At this time of year, potential grad students send email messages to potential graduate advisors. I've been getting these emails for months, but I have been getting more of them as the application deadline approacheth.
I answer all inquiry letters from students, but my response varies with the tone/content of the inquiry letter.
These inquiry letters come in several varieties:
Type 1: Form letters: Some students send out inquiry letters to many professors and don’t have the time or energy to tailor each email to each potential advisor. (note: in my department, students need to have an identified advisor from the very beginning, although it is certainly possible for a student to switch advisors once admitted to the graduate program)
My response: Cursory. If the email was really annoying and the student didn’t even take the time to write my name (“Dear Professor” or, worse, "Dear Sir"), I write back a form letter reply (“Dear Student” or "Dear Ms. X"). If I am in a good mood or if the letter gives me hope that the student is not terminally clueless, I write a brief email inviting the students to look at my research webpages and write back with specific questions if they are interested. I figure that in some cases, students sending form emails have not gotten any (or any good) advice from professors/advisors at their undergraduate institution and somehow do not know that a “Dear Random Professor: Tell me about your research” letter is not going to get an enthusiastic response.
Type 2: Specialized letter, but unfocused, poorly written, or otherwise demonstrating cluelessness. Example:
“Dear Professor FSP,
Hello my name is Student X. I want to start graduate school in the fall. Please let me know if you are accepting new students. Do you have research funding? I am interested in learning more about your research.
My response: polite and somewhat informative but not detailed. I provide information that the motivated student can use to find information (e.g., on my webpages) and formulate a more focused letter. In some cases, this type of inquiry letter indicates some advising about what to ask potential advisors, but either this information was not complete or was not completely understood. For example, asking about funding and asking whether a potential advisor is even considering taking on new students likely indicates some advising about what to write, but the vagueness about research does not make for a strong first impression.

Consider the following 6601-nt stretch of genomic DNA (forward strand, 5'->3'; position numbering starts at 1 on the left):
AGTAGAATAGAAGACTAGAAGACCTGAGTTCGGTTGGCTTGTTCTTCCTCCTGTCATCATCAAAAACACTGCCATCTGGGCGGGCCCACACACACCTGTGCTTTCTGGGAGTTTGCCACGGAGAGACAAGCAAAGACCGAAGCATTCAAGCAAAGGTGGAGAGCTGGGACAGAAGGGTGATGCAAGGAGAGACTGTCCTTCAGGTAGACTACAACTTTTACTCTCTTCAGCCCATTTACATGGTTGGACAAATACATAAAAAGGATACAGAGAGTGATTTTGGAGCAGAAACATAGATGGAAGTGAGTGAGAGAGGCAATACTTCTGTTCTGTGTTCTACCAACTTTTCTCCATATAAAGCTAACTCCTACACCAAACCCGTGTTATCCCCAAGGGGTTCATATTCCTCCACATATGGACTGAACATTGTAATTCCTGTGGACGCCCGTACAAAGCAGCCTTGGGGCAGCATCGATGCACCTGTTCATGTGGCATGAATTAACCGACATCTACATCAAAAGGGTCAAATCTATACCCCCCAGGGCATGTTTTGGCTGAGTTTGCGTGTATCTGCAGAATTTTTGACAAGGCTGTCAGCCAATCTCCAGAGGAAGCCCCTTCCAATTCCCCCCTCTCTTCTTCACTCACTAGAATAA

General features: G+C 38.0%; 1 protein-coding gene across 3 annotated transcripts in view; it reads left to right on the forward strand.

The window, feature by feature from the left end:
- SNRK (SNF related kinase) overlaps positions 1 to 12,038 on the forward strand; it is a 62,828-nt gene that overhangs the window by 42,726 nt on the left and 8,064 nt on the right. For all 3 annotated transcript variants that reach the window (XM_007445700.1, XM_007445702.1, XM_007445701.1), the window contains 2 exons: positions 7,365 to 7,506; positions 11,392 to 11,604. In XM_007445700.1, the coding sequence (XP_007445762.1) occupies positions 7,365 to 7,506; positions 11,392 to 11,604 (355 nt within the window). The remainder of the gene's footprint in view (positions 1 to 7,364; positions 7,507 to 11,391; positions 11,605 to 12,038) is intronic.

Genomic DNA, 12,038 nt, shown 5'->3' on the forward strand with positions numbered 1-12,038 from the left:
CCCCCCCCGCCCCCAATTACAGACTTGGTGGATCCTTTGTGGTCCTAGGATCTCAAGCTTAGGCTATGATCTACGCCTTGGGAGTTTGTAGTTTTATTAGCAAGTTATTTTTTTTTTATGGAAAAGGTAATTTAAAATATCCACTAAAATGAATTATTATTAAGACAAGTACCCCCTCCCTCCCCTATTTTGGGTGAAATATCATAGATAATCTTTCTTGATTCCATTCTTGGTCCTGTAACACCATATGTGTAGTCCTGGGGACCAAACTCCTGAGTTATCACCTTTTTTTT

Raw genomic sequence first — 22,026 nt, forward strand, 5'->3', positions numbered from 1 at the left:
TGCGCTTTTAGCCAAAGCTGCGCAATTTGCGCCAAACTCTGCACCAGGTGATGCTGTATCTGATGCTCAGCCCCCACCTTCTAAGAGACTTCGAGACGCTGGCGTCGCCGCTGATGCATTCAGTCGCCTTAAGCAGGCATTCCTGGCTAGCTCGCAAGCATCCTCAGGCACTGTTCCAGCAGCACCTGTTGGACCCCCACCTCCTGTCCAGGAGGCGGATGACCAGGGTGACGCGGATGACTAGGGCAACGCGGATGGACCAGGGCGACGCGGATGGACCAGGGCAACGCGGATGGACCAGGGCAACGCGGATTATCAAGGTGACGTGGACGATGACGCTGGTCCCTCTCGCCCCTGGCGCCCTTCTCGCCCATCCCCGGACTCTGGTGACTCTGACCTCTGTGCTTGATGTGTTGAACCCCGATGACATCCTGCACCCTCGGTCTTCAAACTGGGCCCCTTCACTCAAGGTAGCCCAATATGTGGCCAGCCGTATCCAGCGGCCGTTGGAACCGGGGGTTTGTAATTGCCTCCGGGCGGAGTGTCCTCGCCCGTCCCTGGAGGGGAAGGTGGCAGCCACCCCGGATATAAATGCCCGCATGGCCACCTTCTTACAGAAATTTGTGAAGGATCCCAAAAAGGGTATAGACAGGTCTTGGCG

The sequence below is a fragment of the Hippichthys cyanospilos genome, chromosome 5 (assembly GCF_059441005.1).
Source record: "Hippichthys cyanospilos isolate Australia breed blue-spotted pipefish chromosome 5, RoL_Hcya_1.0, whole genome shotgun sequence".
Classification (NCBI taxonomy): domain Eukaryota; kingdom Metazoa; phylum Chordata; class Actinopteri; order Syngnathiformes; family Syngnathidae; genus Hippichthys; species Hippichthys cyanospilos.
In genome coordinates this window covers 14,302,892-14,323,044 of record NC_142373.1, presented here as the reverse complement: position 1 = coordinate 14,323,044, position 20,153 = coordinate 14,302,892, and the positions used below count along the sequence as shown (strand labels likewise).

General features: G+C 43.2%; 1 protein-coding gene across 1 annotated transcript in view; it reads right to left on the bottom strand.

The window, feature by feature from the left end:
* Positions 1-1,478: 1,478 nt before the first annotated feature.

When a student writes “I am interested in learning more about your research”, and that's all they say about it, I have no idea what – if anything – the student has done to learn about my research in the first place. That is, did they just read a brief description on a webpage somewhere or have they trolled through my research webpages and/or read some of my papers? If the latter, it would be good if the student gave some indication of that in their email, not by writing “I have read 16 of your recent papers and I think they are fabulous” but rather by showing that their interest in my research program involves a specific research focus (see Excellent letter).
Type 3: Excellent letter: focused, well-written, demonstrates that the student knows something about my research and why he/she might actually want to come to this university
“Dear Professor FSP,
(brief intro about who they are; school, degree/date, any research experience). I am interested in X, Y, and Z, and am particularly curious about investigating A and B. I am familiar with your research on W, and would like to pursue a Ph.D. in [something related]. I saw on your webpages that you [something demonstrating knowledge and ability to form a question about research opportunities]. (+ some questions about grad program/application logistics – these are fine, but best placed after discussing research)
My response: enthusiastic and detailed, engaging the student in a discussion of their research interests and possible research topics for their graduate work if they come here to work with me.
Ideally, I will meet some of these students at conferences or visits to the department, but in some cases all I have to go on is what is in the application file ± email correspondence. Given the disparity in the number of applicants vs. the number of positions, the written record (including the research statement in the application) is extremely important.
13 years ago